“Dry cleaning” is somewhat of a misnomer because it is not really dry. It is true that no water is involved in the process, but the main cleaning agent is perchloroethylene (PERC), a chemical that experts consider likely to cause cancer, as well as brain and nervous system damage.

Kamel Almani, 33, knew little of these dangers when he began suffering from sinus irritation while working as regional sales director at Eon Aligner, a medical equipment startup he co-founded.

The problem would disappear when he went on vacation, so he assumed it was stress related.

However, when Mazen Darwish, a chemical engineer, revealed he wanted to start an eco-laundry and warned about toxic chemicals used in conventional dry cleaning, Almani had an epiphany.

“He began to tell me how PERC affects the respiratory system, and I suddenly realized that it was the suits I wore for work — and which I would get dry cleaned — that were the cause of my sinus problems,” said Almani, co-founder of Amman-based WashyWash.

“That was the eureka moment. We immediately wanted to launch the business.”

WashyWash began operations in early 2018 with five staff, including the three co-founders: Almani, Darwish and Kayed Qunibi. The business now has 19 employees and became cash flow-positive in July this year.

“We’re very happy to achieve that in under two years,” Almani said.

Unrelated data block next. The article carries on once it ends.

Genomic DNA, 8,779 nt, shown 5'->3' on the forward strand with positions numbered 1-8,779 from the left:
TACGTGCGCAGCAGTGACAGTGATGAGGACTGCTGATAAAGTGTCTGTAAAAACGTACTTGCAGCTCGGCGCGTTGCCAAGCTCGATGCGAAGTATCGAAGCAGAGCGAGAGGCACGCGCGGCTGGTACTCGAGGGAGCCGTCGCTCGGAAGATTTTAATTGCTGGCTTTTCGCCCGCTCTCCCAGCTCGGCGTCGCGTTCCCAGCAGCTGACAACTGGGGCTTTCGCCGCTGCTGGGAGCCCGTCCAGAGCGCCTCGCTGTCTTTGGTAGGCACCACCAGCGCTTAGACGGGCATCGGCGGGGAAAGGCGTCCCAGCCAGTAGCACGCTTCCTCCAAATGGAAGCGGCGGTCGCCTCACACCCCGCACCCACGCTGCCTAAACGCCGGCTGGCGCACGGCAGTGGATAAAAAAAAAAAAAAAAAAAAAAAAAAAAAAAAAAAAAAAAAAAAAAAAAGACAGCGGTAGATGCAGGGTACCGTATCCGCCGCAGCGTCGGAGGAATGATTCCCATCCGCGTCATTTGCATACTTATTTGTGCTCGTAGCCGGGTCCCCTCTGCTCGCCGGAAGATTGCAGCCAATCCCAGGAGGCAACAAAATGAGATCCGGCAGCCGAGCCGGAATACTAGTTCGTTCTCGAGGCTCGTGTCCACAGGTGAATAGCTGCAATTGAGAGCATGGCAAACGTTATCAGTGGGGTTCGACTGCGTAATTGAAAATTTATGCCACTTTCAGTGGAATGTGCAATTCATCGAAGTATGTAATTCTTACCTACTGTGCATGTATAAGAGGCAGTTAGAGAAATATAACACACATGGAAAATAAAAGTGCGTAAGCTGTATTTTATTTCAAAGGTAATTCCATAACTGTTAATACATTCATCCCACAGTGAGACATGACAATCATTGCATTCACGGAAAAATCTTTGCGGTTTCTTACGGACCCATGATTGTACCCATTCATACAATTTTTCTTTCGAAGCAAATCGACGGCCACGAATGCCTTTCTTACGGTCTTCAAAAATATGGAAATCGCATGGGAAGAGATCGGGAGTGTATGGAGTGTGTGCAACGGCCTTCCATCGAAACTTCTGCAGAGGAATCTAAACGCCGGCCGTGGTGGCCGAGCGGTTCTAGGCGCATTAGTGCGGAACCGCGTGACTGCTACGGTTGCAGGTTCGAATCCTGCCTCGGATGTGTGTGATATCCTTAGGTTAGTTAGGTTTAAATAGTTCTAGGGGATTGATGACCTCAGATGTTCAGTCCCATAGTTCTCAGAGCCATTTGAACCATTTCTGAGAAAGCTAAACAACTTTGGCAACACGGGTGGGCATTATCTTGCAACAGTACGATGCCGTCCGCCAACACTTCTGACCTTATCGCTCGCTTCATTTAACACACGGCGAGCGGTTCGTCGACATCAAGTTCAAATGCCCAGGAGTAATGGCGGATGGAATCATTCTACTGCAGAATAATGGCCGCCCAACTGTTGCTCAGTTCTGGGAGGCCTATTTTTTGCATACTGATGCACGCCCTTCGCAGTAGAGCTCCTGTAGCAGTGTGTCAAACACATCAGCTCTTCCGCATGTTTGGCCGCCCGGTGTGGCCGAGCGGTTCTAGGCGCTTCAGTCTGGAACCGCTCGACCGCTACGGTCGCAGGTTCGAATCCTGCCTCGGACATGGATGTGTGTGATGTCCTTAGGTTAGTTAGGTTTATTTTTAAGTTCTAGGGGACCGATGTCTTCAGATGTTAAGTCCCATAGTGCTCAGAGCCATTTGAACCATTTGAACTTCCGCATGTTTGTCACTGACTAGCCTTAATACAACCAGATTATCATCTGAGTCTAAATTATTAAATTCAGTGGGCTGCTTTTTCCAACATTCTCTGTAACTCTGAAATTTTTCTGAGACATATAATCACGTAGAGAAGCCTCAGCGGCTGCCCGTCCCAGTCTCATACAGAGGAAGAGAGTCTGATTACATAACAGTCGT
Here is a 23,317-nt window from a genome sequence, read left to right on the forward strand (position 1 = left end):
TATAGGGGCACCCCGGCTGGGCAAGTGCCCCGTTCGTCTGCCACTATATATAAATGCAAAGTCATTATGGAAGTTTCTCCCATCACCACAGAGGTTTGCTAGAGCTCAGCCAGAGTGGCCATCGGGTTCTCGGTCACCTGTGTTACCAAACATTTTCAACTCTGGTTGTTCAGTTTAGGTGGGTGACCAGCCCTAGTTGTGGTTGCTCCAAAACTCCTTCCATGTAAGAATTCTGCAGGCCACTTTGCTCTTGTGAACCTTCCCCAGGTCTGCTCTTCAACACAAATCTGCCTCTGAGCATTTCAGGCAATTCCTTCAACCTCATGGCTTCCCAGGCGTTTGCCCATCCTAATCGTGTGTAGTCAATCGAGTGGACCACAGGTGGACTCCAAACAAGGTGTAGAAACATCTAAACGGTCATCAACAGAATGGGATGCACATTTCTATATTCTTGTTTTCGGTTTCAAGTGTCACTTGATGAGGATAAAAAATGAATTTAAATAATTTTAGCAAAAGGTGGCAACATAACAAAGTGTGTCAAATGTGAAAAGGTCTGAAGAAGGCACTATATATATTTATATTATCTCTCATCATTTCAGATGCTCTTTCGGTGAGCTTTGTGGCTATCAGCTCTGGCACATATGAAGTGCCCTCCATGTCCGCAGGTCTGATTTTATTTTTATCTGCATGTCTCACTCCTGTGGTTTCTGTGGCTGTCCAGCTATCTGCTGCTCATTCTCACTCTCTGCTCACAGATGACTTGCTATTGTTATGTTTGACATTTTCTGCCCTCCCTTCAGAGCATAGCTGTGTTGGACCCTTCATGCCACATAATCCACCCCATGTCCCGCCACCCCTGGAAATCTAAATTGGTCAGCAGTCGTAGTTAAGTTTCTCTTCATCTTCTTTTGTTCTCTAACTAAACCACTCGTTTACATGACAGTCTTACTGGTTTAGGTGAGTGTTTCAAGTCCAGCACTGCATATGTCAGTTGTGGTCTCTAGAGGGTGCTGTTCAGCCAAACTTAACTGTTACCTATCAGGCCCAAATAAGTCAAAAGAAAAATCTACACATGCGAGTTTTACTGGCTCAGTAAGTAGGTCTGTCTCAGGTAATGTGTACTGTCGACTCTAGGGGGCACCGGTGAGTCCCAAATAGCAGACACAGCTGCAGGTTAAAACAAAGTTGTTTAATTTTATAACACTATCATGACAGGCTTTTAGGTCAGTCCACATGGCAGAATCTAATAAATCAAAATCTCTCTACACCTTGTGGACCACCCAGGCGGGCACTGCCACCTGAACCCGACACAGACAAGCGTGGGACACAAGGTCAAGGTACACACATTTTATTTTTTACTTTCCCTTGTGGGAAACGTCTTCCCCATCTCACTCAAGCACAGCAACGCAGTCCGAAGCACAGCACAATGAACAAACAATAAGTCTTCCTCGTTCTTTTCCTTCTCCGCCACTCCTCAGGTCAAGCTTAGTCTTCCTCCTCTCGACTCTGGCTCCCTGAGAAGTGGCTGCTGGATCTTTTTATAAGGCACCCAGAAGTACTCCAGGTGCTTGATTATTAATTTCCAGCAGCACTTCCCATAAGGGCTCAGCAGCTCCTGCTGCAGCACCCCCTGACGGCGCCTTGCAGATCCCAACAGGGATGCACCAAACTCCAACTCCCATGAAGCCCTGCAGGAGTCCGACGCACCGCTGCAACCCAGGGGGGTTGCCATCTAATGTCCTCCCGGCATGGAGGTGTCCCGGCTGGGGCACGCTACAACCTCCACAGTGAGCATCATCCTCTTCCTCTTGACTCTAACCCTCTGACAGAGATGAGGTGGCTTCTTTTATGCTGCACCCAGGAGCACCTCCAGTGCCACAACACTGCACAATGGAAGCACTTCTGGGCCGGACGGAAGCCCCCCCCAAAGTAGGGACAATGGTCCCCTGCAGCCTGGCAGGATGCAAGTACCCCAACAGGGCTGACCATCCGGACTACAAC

The service uses EcoClean products that are certified as toxin-free, are biodegradable and cause no air, water or soil pollution.

Customers place orders through an app built in-house by the company’s technology team.

WashyWash collects customers’ dirty clothes, and cleans, irons and returns them. Services range from the standard wash-and-fold to specialized dry cleaning for garments and cleaning of carpets, curtains, duvets and leather goods.

“For wet cleaning, we use environmentally friendly detergents that are biodegradable, so the wastewater doesn’t contain any toxic chemicals,” Almani said.

For dry cleaning, WashyWash uses a modified hydrocarbon manufactured by Germany’s Seitz, whose product is non-carcinogenic and environmentally neutral.

A specialized company collects the waste and disposes of it safely.

The company has big ambitions, planning to expand its domestic operations and go international. Its Amman site can process about 1,000 items daily, but WashyWash will relocate to larger premises in mid-2020, which should treble its capacity.

“We’ve built a front-end app, a back-end system and a driver app along with a full facility management system. We plan to franchise that and have received interest from many countries,” Almani said.

“People visiting Amman used our service, loved it, and wanted an opportunity to launch in their countries.”

WashyWash has received financial backing from angel investors and is targeting major European cities initially.

“An eco-friendly, on-demand dry-cleaning app isn’t available worldwide, so good markets might be London, Paris or Frankfurt,” Almani said.

 

• The Middle East Exchange is one of the Mohammed bin Rashid Al-Maktoum Global Initiatives that was launched to reflect the vision of the UAE prime minister and ruler of Dubai in the field of humanitarian
and global development, to explore the possibility of changing the status of the Arab region. The initiative offers the press a series of articles on issues affecting Arab societies.